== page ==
"The parent of a girl in our program said, ‘Jayne forgives a lot of sins on the court,' and I think that's true of her game," says Carondelet head coach Margaret Gartner, 42, now in her 15th year. "You can get beat defensively and still know you're OK if Jayne is behind you with her shot-blocking ability. Bad defense becomes offense for us much of the time."

It goes beyond that. Appel's post presence is so dominant that Gartner sometimes assigns her to guard two players. That's right. One-on-two by design.

"When we play against St. Mary's of Stockton's Jacki Gemelos, we double her, cover the shooters on each wing and ask Jayne to guard the two players on either side of the key that remain," says Gartner, who coached the Cougars to their first Division II state title when Appel was a sophomore. "I can never get over the amount of ground she can cover. She can stop someone in transition defense, then recover and block someone else's shot across court. The way she sees the court to find the open shooter is incredible, too. Especially for someone who can score at will. We still have to tell her to shoot more."

Another healthy suggestion might be for Appel to expect just a smidge less from herself. After scoring 24 points and ripping down a career-high 23 rebounds in a game earlier this season, Appel left the court perturbed at her poor play.

"I hadn't seen the stat sheet yet," says Appel, who averaged 18.6 points and 14.4 rebounds per game as a sophomore. "I put a lot of pressure on myself and I didn't even think I'd played well that game. It's amazing how your perspective can be altered. But knowing that people expect more of you makes you want to prove yourself."

Appel doesn't, however, have to work at proving she hates losing. There's no approaching her after a defeat unless she's had a shower and a meal. She gets peeved at Gartner when the coach tries to stack lineups against her to make team scrimmages more competitive. And Appel even keeps a newspaper clipping from last year's NorCal final loss tacked to her bedroom wall for motivation.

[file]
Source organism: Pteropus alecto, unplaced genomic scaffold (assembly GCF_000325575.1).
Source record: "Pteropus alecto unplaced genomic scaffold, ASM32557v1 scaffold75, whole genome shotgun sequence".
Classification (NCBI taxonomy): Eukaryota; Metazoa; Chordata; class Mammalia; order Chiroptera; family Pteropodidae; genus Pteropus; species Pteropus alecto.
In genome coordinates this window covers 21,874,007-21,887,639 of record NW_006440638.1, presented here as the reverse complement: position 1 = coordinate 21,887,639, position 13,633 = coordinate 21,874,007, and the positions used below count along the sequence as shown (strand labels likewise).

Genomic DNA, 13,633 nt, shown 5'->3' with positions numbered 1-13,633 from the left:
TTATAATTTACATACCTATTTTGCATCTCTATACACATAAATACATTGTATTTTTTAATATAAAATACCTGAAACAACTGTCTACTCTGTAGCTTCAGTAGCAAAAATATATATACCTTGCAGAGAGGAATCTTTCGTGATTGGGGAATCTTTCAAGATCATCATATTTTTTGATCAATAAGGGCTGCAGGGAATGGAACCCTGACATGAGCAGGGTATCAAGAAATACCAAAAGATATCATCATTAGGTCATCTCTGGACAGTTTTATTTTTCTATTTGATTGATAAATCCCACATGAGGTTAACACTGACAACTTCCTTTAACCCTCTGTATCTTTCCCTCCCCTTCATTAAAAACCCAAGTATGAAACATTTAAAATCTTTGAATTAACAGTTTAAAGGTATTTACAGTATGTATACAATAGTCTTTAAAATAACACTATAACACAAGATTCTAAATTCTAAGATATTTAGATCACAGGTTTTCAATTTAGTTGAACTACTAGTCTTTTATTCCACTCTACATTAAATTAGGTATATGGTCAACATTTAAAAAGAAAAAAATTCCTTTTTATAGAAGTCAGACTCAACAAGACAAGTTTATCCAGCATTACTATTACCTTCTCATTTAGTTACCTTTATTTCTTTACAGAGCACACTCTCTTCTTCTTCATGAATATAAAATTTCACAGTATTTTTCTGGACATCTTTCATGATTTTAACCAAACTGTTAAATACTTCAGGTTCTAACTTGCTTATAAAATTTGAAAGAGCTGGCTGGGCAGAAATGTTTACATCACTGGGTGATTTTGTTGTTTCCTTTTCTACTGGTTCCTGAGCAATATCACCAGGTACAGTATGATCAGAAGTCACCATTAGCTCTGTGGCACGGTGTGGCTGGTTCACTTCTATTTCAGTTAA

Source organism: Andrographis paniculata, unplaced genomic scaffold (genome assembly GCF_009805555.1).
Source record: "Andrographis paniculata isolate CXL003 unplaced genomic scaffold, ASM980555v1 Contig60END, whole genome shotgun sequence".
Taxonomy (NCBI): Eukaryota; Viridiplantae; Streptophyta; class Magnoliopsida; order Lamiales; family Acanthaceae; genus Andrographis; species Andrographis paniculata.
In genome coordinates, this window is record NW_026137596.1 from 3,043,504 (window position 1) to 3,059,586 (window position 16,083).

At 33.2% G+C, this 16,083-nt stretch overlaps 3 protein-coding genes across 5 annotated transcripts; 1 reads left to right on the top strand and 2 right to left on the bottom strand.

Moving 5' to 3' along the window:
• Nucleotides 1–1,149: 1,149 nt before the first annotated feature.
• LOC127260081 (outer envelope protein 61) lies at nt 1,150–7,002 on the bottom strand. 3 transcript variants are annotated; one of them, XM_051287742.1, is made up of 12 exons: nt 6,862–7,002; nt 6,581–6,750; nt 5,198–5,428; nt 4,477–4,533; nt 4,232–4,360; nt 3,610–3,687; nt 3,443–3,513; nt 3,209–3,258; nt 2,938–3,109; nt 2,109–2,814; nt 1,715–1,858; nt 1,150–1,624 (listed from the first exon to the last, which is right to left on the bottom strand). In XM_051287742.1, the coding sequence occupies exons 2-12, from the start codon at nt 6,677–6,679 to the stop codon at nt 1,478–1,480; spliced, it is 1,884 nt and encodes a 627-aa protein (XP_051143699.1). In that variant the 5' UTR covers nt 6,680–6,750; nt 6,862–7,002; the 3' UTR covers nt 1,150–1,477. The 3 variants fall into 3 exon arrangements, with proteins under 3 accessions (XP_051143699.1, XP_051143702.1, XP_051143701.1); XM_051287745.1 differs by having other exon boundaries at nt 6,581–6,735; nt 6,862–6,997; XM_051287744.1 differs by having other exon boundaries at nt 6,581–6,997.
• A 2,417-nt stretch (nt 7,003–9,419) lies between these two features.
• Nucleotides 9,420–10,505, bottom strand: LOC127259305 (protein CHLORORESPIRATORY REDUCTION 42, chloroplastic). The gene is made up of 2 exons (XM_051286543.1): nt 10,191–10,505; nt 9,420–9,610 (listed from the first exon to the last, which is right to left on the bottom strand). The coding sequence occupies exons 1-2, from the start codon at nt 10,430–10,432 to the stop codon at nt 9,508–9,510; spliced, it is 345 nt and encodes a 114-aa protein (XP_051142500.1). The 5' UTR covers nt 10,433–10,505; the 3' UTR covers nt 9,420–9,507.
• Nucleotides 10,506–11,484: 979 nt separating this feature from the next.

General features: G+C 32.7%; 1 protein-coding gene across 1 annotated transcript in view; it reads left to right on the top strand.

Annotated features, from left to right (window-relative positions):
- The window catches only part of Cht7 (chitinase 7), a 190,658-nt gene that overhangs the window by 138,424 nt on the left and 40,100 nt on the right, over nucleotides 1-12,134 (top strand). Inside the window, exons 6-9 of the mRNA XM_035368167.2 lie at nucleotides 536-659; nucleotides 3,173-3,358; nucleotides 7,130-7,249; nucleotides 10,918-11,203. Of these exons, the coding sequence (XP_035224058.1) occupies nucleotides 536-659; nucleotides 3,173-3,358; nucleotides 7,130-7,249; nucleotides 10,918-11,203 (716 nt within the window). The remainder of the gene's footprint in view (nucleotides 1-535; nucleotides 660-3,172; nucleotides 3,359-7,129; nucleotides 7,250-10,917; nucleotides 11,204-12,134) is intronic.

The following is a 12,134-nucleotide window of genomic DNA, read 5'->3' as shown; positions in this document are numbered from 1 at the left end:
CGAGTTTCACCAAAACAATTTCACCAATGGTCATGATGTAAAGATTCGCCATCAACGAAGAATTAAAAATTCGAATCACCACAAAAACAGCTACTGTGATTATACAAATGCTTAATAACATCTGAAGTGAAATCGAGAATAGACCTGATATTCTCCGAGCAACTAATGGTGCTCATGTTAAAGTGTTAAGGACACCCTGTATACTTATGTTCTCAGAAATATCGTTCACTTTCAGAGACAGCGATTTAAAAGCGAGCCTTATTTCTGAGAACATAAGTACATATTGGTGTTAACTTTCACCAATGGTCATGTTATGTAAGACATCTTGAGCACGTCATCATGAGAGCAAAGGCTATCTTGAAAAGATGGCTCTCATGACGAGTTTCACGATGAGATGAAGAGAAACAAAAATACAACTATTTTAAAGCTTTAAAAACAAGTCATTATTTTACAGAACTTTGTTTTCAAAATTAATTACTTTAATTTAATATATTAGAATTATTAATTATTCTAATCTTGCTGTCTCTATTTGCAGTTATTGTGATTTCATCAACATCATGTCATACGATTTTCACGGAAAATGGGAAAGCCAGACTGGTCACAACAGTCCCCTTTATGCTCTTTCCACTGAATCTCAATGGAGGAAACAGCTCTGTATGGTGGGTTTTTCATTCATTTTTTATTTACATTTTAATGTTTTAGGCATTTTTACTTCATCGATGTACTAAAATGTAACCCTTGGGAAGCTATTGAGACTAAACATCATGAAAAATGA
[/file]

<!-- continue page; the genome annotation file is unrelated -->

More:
Part of Appel's tenacity stems from being the only girl among four children in her family — her trio of brothers consists of former College Park football player Mike, 22; former De La Salle basketball player Tommy, 20; and current De La Salle freshman hoopster Nate, 14.

"The older brothers beat up on me and I beat up on Nate, so it was a rough enough upbringing," says Appel. "Our games didn't end until someone got hurt. That's how we knew games were over. It definitely helped me in the long run."

Those rewards will soon be reaped by Stanford, where Appel will be asked to elevate her game again to shine in the Pac-10. For her part, Gartner doesn't expect that to be a problem.

"There's no doubt she'll compete right away," says Gartner, whose team had won three straight Bay Valley Athletic League titles entering this season. "She's going to have to raise her game, but she will. At the very least, she will block shots and rebound from Day One. If she's not in every box score next year, it'll mean she's injured. She doesn't like to lose, and those players belong on the floor."

Unlike, say, towels.


The Bootleg Top Stories